In the department of the sentiment with impunity. belles-lettres fome fatality seems Should this disorder continue to oppose insurmountable obsta- without any check, we shall, ere cles to

our excellence, and long, become as completely vanthreatens an eternal democracy dalized, as we are by some repo instead of a well-organized re resented to be already. What public of letters, and almost in literature and virtue we possess, defiance of nature, a perpetual employed, as they have been, equality of fame.

In this de- since Porcupine has shook his partment our efforts are like the fqualid quills among us, and we particles of a fomenting liquid, have shamefully given them cur. each endeavouring to rise, but rency, as the keen shafts of legiti . rising only to increase the froth. mate fatire, must consume themMany are striving, but few dare selves. to excel. The low surface of As a subordinate evil, I would a news-paper essay, forms, in gen. advert to our prevailing editorieral, the apex of fame. And al style. This has become turgid here the stream must partake of and pompous to a degree truly the qualities, and run with the absurd and ridiculous. current, with which it mingles. minds us of a gaunt, old maid,

Our free presses, which should such as we have seen in former be the invariable and pure chan- times, with a shrunk carcass connels of correct information and cealed under the immense circhalte sentiment, conducted by a cumference of a hooped petticoat,


It re

to be.

and an enormous bonnet, out of ciety, in which decorum and all proportion to the head it was morality unite, requires that evdesigned to adorn.

ery one should act in his proper : In this modern dialect, if a sphere, man dies, he has made his exit I will not waste time in ob. from the busy scene of life ; if his servations upon that numerous friends dress in mourning, they class of gentlemen who have are clad in the fable habiliments of (some how or other) the control dejectionif a house, barn, or fta- of a press, and whose hands are ble is burnt, it has fullen a prey equal to its mechanical manageto the devouring element, &c. &c. ment, but whose heads have too &c. Thus, the mere type-setter, near an affinity to their types. (for this term has become fy It may not be unpleasant to. nonyinous with editor,) is en

defcribe some few exceptions, deavouring, to out-do Johnson different from the common class, himself, in verbofity, and by lib- and such as every editor ought crality in paper, ink, and wear and tear of types and language,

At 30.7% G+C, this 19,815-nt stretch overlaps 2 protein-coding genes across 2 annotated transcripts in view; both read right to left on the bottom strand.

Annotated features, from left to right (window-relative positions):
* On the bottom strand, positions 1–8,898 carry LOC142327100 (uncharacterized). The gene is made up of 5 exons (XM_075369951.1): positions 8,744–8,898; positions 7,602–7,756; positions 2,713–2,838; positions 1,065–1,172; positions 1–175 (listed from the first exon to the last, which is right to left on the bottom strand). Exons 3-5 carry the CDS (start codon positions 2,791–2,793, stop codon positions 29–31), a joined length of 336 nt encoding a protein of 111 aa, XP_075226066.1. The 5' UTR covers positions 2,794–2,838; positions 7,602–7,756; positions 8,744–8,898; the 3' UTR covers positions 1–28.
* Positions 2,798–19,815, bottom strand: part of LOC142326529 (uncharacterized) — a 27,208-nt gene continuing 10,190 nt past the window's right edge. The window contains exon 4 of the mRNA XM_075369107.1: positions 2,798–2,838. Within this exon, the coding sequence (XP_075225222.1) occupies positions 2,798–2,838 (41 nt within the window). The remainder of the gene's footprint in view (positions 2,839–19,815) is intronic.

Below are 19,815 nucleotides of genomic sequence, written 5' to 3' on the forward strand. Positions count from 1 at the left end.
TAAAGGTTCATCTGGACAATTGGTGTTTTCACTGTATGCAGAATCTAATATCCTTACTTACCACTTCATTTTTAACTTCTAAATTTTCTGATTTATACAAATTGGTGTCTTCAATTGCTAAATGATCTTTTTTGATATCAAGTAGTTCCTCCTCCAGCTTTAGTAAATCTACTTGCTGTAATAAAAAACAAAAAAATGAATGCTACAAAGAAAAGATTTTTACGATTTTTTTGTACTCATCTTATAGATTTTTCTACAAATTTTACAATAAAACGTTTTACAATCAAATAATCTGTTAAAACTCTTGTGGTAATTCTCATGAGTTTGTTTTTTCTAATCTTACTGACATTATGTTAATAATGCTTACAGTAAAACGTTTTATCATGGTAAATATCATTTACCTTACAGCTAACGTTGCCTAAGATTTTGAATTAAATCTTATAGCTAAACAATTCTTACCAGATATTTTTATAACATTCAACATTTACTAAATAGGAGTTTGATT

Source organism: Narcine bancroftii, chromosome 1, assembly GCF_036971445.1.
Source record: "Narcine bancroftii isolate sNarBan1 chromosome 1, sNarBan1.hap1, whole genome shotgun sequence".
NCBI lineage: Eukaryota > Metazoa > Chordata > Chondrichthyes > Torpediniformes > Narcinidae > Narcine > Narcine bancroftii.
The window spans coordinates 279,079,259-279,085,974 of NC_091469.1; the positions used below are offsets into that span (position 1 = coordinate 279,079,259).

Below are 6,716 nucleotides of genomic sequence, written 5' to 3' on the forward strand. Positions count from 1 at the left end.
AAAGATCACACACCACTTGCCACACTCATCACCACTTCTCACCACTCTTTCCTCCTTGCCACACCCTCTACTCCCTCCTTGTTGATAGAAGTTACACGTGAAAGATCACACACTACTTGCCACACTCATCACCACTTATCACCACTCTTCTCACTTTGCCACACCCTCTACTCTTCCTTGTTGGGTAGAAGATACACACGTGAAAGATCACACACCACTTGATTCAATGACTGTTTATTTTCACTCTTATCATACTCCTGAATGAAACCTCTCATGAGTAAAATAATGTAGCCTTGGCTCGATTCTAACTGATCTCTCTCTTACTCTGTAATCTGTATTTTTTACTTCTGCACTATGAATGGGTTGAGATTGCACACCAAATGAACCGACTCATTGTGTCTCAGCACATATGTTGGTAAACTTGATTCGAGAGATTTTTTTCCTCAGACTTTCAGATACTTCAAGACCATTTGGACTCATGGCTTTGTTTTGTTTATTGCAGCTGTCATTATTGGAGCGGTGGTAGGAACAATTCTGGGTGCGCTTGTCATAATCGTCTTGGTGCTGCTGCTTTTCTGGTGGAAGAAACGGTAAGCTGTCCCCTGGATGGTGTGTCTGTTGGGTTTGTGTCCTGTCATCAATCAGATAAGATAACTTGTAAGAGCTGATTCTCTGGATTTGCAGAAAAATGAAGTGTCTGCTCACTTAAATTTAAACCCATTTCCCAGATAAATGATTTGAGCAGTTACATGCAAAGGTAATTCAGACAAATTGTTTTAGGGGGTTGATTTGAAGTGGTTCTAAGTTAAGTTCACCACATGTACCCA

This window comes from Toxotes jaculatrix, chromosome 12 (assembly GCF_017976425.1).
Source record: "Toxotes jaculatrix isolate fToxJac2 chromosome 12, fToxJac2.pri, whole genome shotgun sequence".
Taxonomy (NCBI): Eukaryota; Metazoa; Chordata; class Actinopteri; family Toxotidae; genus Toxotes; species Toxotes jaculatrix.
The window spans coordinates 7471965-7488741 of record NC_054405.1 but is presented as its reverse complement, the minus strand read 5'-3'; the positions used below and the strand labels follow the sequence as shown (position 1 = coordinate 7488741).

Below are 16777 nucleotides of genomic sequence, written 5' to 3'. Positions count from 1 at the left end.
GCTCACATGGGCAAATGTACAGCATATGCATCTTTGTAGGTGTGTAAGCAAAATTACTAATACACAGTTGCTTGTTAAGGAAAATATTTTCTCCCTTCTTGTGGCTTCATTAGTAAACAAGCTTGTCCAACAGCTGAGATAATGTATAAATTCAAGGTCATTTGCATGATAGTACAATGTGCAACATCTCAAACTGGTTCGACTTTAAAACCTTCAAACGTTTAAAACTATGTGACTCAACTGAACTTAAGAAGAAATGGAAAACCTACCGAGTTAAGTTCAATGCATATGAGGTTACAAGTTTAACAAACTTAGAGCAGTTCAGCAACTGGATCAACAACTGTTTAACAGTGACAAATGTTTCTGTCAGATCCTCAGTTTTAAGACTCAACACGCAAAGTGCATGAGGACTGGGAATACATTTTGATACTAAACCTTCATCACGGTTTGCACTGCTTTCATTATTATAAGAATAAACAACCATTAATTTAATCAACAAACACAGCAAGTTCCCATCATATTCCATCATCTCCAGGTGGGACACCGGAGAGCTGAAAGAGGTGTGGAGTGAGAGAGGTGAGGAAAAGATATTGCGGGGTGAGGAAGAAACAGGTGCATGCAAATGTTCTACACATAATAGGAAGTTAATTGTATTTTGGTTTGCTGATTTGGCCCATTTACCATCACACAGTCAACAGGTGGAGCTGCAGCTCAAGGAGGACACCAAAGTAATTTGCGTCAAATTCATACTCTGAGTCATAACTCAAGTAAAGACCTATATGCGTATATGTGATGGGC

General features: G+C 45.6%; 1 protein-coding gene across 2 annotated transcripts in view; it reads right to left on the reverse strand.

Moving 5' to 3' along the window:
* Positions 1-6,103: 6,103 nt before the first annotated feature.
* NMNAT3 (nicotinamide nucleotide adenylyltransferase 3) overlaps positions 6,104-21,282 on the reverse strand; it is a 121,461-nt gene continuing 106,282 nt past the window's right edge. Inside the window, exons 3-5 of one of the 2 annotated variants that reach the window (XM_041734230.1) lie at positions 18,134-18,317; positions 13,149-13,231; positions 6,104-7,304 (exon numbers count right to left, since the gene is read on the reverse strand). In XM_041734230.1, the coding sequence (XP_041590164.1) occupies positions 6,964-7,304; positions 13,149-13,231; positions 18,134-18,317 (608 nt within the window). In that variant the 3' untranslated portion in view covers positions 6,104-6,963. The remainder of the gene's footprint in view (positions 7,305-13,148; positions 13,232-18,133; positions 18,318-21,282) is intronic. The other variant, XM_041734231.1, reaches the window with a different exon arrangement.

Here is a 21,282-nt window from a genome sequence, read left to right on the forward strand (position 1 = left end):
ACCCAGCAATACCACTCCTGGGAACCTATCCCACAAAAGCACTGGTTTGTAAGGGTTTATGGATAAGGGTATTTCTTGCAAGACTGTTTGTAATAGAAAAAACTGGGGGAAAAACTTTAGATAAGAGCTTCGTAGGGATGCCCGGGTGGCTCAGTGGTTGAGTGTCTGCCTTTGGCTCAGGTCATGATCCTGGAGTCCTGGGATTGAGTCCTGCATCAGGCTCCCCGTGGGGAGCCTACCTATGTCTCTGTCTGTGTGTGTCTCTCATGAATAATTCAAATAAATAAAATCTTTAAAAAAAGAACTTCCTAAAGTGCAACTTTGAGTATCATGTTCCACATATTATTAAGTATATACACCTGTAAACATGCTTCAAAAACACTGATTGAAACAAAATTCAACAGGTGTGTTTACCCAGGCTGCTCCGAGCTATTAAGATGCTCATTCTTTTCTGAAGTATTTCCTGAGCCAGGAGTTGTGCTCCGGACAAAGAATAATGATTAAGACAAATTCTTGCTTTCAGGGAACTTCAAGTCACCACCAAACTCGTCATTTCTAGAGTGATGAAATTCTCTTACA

This office, I hold to be highto make some compensation to ly responsible and important. It his cultomers for want of ideas. requires men of extensive infor

I have no particular editor in mation, found judgment, an inview, nor am I influenced by dependent mind, a cool head, persopal motives. I hope I have and a pure heart. One, who can reasons more weighty, and more give an example of genuine, and enlarged. A free press is a pow- correct a depraved taste. One, erful engine. Its influence is who has enlarged and enriched great on public and private con his mind, from an acquaintance duct. It extends to very re- with the classics, and made him, mote consequences. The youth. self master of a style, simple and ful mind is formed, in a great strong, and capable of varying it measure, by periodical papers. to his subject. One, who is acThe parent should consider well quainted with history in general, before he allows his child to re- especially that of his own counlinquish his Bible, his catechism, try, who has formed his political and his prayers, for the promis- creed upon the basis of its lavs cuous reading of a modern newf- and constitution, his morals, from paper.

I once heard of a man its ancient sober habits, and his who bartered his store of meat religion, from the word of God i and corn, for what he thought, who can distinguish between or for want of thought, called, a principles, and measures, and can better substitute for the fulte- preserve the purity of language, dance of his family---sum. The while he rebukes licentious conexperiment was fatal !

duct; who is superior to the The critic's is an invidious dictates of avarice, arrogance and . and vain office, unless subservi- folly, and can hand down from

ent to morals and decorum. his exalted resources, instruction, These originate in the heart, and and amusement, clothed in the fhow themselves in words and simple beauties of unaffected elo. adlicns. The good order of so- quence, to his inferiors.